Figures for 2011 were: Outstanding debts/loans/recoverable charges – GH¢99,170,464; Cash irregularities – GH¢1,964,615,188; Payroll – GH¢1,795,607; Procurement and Contract – GH¢1,423,173; Tax – GH¢303,596; while no figure was provided for irregularities under Stores.

For 2012, the figures involved in financial impropriety in the seven areas were Outstanding debts/loans/recoverable charges – GH¢1,696,453,352.63; Cash – GH¢116,346,697.84; Payroll – GH¢251,805.19; Procurement – GH¢50,492,451.95; Tax – GH¢1,072,001.80; Stores – GH¢629,683.13, and Contract - GH¢153,942,496.22.

Irregularities by classifications

In effect, inconsistencies in outstanding debts/loans/recoverable charges for the five-year period add up to GH¢1,974,308,594.63, with the highest figure of GH¢1,696,453,352.63 recorded in 2012.

Cash irregularities over the period under review totalled GH¢2,329,764,976.84 and the highest figure of GH¢1,964,615,188 was recorded in 2011, while for Payroll irregularities the total from 2008 was GH¢4,484,420.19, with the highest amount of GH¢1,795,607 recorded in 2011.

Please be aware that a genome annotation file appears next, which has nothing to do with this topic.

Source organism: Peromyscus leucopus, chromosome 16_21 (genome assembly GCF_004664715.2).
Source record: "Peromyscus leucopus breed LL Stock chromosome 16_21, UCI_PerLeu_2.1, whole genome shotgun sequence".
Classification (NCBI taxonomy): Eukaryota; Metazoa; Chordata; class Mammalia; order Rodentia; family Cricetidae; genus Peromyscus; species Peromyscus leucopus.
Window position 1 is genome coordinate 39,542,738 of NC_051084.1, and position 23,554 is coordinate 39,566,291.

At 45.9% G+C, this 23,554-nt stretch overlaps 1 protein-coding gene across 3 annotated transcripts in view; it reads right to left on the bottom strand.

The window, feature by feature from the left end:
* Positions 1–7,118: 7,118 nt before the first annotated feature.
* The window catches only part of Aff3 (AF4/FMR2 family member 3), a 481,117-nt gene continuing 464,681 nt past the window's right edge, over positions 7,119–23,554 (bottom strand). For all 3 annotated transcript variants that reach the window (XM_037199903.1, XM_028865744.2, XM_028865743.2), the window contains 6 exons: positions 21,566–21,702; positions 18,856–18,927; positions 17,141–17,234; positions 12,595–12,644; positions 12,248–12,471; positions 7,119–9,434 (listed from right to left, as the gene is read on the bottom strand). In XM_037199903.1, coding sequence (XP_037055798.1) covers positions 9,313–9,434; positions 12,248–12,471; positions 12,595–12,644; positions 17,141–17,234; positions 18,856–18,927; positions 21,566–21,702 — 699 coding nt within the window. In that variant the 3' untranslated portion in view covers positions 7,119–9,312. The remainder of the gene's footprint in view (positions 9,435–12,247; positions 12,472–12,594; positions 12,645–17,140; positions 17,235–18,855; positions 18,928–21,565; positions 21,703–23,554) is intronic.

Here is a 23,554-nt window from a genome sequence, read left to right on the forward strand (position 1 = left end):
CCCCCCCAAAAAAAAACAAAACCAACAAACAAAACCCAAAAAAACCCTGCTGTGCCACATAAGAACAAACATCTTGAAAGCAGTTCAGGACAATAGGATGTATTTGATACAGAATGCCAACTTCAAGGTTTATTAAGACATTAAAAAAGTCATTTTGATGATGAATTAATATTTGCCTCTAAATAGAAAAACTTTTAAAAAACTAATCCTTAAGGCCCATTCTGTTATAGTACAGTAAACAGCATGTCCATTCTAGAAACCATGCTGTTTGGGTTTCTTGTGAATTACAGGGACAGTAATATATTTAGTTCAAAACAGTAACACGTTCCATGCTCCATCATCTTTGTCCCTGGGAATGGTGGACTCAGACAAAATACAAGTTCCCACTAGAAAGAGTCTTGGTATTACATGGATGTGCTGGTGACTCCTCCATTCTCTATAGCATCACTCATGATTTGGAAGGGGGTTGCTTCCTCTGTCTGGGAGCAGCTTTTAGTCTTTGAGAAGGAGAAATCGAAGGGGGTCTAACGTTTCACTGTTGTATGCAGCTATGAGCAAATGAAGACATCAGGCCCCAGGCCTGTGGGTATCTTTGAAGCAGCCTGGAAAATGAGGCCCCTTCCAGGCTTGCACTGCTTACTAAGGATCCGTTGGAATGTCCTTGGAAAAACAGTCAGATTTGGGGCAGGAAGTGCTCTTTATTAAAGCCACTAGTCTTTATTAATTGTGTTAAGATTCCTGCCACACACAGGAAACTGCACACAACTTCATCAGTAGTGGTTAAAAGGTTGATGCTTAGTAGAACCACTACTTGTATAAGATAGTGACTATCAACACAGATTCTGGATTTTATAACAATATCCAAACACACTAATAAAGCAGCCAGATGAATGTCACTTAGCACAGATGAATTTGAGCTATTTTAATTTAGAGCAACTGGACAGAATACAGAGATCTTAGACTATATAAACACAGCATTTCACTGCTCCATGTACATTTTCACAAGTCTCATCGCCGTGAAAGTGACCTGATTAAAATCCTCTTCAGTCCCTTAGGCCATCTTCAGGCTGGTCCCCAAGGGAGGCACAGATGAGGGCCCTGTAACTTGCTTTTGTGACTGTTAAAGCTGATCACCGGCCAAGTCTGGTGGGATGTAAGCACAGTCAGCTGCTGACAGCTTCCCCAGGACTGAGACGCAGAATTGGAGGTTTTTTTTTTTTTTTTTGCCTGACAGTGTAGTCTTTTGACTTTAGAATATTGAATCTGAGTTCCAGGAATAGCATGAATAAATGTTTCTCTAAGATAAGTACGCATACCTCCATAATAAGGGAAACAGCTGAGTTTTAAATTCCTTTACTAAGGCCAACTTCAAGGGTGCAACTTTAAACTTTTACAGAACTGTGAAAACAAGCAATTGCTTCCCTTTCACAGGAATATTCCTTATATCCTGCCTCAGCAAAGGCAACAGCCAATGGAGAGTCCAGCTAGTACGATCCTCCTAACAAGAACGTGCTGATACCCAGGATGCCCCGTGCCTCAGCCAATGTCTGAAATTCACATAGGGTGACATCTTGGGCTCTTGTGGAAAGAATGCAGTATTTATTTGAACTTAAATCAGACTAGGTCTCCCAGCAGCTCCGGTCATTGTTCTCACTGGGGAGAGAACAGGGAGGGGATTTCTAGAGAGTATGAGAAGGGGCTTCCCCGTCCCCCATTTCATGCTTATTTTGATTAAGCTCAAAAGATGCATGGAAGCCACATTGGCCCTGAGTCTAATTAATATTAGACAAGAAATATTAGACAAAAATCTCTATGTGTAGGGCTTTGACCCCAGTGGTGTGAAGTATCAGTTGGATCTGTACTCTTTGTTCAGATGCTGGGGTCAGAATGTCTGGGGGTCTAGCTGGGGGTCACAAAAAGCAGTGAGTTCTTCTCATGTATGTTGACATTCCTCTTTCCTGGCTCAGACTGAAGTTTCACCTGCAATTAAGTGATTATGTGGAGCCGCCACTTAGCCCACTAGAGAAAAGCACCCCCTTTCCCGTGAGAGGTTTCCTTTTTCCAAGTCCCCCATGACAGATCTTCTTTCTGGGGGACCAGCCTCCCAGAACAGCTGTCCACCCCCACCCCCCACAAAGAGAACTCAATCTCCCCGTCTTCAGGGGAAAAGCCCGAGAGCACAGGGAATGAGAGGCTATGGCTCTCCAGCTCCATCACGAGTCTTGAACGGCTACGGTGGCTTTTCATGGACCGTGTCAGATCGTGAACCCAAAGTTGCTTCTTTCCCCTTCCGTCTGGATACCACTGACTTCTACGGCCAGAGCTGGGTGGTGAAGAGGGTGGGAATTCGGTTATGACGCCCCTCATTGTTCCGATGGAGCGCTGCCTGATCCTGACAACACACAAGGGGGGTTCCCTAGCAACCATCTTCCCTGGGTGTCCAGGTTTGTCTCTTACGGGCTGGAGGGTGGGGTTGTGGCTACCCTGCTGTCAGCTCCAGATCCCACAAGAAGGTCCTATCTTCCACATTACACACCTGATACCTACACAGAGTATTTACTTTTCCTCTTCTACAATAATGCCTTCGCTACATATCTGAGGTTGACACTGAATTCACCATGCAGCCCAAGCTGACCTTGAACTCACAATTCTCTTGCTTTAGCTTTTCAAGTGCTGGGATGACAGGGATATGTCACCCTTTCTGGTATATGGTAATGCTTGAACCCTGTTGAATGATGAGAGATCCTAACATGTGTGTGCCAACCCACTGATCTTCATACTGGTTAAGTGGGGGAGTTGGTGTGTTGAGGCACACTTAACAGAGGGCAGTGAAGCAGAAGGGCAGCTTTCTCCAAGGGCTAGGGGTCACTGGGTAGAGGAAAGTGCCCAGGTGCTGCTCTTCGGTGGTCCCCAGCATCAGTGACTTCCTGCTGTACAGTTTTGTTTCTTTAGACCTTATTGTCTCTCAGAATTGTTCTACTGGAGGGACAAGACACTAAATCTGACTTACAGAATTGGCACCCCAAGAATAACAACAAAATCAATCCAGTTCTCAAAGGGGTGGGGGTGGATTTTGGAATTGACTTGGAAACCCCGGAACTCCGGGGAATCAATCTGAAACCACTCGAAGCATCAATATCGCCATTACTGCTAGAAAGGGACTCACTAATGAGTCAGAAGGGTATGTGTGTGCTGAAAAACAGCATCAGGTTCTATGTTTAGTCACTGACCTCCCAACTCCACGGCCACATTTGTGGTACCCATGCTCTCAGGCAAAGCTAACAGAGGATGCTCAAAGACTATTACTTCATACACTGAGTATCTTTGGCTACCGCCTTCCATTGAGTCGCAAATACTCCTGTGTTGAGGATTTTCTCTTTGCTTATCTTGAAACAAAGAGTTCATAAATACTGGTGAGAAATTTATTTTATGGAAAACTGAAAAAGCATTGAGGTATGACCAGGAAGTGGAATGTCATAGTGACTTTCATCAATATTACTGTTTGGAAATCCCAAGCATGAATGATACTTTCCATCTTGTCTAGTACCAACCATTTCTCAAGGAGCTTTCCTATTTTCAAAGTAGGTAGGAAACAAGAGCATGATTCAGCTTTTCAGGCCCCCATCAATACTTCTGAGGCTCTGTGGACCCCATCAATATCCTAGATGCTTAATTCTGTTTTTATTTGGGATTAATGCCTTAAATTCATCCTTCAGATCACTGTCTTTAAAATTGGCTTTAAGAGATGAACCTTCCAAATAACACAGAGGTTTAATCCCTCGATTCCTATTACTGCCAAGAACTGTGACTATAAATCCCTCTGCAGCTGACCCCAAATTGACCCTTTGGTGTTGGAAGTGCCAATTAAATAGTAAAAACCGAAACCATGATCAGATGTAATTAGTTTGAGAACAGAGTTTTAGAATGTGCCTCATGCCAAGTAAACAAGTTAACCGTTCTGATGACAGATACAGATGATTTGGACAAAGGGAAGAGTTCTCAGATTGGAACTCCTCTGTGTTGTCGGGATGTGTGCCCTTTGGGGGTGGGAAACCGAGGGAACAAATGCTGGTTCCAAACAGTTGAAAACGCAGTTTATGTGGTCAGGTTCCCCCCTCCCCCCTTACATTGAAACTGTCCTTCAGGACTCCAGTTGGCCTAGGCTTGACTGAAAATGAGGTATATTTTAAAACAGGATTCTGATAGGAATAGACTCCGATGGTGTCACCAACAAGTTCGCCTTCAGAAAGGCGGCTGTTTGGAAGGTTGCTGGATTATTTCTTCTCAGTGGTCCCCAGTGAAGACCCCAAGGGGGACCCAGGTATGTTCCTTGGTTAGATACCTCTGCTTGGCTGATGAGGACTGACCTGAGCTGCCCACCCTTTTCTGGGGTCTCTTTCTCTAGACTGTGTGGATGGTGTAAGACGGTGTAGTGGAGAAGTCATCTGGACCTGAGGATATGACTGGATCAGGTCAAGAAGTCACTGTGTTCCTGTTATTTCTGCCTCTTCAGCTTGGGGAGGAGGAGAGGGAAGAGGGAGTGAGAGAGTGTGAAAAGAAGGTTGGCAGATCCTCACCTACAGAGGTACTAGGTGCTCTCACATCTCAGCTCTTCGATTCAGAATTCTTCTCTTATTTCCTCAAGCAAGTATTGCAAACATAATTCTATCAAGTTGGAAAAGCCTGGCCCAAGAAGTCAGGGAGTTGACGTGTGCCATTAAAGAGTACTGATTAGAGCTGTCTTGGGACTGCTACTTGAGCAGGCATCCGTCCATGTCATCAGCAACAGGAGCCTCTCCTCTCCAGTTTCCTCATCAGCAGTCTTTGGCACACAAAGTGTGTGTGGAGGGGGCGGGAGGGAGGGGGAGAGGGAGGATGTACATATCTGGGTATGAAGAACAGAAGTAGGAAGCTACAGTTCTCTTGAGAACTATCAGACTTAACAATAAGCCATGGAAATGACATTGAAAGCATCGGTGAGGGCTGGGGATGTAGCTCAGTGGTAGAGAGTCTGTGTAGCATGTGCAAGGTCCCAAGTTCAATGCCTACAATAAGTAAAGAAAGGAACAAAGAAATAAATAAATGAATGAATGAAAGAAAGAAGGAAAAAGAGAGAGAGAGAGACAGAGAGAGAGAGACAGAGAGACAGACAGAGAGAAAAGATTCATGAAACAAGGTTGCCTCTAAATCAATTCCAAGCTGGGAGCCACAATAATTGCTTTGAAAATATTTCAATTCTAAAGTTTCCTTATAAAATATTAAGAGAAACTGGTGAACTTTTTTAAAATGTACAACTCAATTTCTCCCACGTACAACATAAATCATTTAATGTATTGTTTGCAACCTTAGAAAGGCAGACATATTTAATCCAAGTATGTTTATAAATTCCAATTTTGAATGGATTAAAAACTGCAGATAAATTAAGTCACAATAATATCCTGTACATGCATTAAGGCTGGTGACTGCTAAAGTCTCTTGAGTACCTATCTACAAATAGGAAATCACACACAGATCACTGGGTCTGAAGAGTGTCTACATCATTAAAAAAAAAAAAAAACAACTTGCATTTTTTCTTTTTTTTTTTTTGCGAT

Irregularities in Procurement over the five-year period add up to GH¢55,041,208.95 and included contract discrepancies. The highest figure of GH¢50,492,451.95 was recorded in the 2012 report.

Tax inconsistencies amounted to GH¢7,954,306.80 for the same period, with the highest figure of GH¢2,659,959 recorded in 2009, while Stores irregularities identified in the five years add up to GH¢31,805,492, with the highest figure of GH¢30,772,354 recorded in 2009.

Contract irregularities totalled GH¢156,483,869.22 from 2008 and the gravest, which was GH¢153,942,496.22, was in 2012.

In all, agencies and departments under 16 ministries were audited in 2012, having moved from 12 ministries in 2008 and 2009 and 15 in 2010 and 2011.